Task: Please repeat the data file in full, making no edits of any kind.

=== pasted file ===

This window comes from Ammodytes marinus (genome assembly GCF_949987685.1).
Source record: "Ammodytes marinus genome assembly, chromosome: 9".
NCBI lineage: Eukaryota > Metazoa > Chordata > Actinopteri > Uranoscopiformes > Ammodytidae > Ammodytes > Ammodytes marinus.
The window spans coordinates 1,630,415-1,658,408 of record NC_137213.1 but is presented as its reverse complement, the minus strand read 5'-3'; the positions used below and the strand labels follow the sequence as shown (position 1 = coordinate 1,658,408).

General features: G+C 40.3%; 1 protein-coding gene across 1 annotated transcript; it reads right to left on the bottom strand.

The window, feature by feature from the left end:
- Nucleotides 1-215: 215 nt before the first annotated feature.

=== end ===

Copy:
This window comes from Ammodytes marinus (genome assembly GCF_949987685.1).
Source record: "Ammodytes marinus genome assembly, chromosome: 9".
NCBI lineage: Eukaryota > Metazoa > Chordata > Actinopteri > Uranoscopiformes > Ammodytidae > Ammodytes > Ammodytes marinus.
The window spans coordinates 1,630,415-1,658,408 of record NC_137213.1 but is presented as its reverse complement, the minus strand read 5'-3'; the positions used below and the strand labels follow the sequence as shown (position 1 = coordinate 1,658,408).

General features: G+C 40.3%; 1 protein-coding gene across 1 annotated transcript; it reads right to left on the bottom strand.

The window, feature by feature from the left end:
- Nucleotides 1-215: 215 nt before the first annotated feature.